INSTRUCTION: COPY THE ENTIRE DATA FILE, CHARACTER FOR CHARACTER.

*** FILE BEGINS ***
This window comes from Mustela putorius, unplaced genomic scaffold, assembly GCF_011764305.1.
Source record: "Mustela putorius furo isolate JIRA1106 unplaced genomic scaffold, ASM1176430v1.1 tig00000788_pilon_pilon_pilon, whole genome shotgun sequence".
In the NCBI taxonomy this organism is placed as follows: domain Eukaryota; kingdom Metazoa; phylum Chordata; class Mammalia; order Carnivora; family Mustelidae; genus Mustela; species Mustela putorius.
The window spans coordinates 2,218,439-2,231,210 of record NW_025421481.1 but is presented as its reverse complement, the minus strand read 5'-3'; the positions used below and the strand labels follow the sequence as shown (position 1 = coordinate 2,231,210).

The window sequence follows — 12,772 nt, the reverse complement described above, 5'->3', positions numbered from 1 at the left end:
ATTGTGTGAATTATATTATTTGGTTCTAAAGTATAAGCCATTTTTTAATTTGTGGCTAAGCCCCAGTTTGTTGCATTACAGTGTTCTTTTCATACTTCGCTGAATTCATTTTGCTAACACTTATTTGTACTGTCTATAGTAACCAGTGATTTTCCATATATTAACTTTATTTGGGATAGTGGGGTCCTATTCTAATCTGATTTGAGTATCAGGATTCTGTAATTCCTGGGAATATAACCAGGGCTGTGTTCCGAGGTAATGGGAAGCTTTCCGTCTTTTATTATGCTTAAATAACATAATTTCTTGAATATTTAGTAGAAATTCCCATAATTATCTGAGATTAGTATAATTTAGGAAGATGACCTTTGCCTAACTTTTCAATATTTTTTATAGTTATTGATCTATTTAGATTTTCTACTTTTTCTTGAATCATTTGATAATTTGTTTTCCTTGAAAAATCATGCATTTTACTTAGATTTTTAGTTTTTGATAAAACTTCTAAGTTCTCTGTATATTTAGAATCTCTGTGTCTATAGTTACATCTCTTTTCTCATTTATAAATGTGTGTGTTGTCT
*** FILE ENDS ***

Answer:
This window comes from Mustela putorius, unplaced genomic scaffold, assembly GCF_011764305.1.
Source record: "Mustela putorius furo isolate JIRA1106 unplaced genomic scaffold, ASM1176430v1.1 tig00000788_pilon_pilon_pilon, whole genome shotgun sequence".
In the NCBI taxonomy this organism is placed as follows: domain Eukaryota; kingdom Metazoa; phylum Chordata; class Mammalia; order Carnivora; family Mustelidae; genus Mustela; species Mustela putorius.
The window spans coordinates 2,218,439-2,231,210 of record NW_025421481.1 but is presented as its reverse complement, the minus strand read 5'-3'; the positions used below and the strand labels follow the sequence as shown (position 1 = coordinate 2,231,210).

The window sequence follows — 12,772 nt, the reverse complement described above, 5'->3', positions numbered from 1 at the left end:
ATTGTGTGAATTATATTATTTGGTTCTAAAGTATAAGCCATTTTTTAATTTGTGGCTAAGCCCCAGTTTGTTGCATTACAGTGTTCTTTTCATACTTCGCTGAATTCATTTTGCTAACACTTATTTGTACTGTCTATAGTAACCAGTGATTTTCCATATATTAACTTTATTTGGGATAGTGGGGTCCTATTCTAATCTGATTTGAGTATCAGGATTCTGTAATTCCTGGGAATATAACCAGGGCTGTGTTCCGAGGTAATGGGAAGCTTTCCGTCTTTTATTATGCTTAAATAACATAATTTCTTGAATATTTAGTAGAAATTCCCATAATTATCTGAGATTAGTATAATTTAGGAAGATGACCTTTGCCTAACTTTTCAATATTTTTTATAGTTATTGATCTATTTAGATTTTCTACTTTTTCTTGAATCATTTGATAATTTGTTTTCCTTGAAAAATCATGCATTTTACTTAGATTTTTAGTTTTTGATAAAACTTCTAAGTTCTCTGTATATTTAGAATCTCTGTGTCTATAGTTACATCTCTTTTCTCATTTATAAATGTGTGTGTTGTCT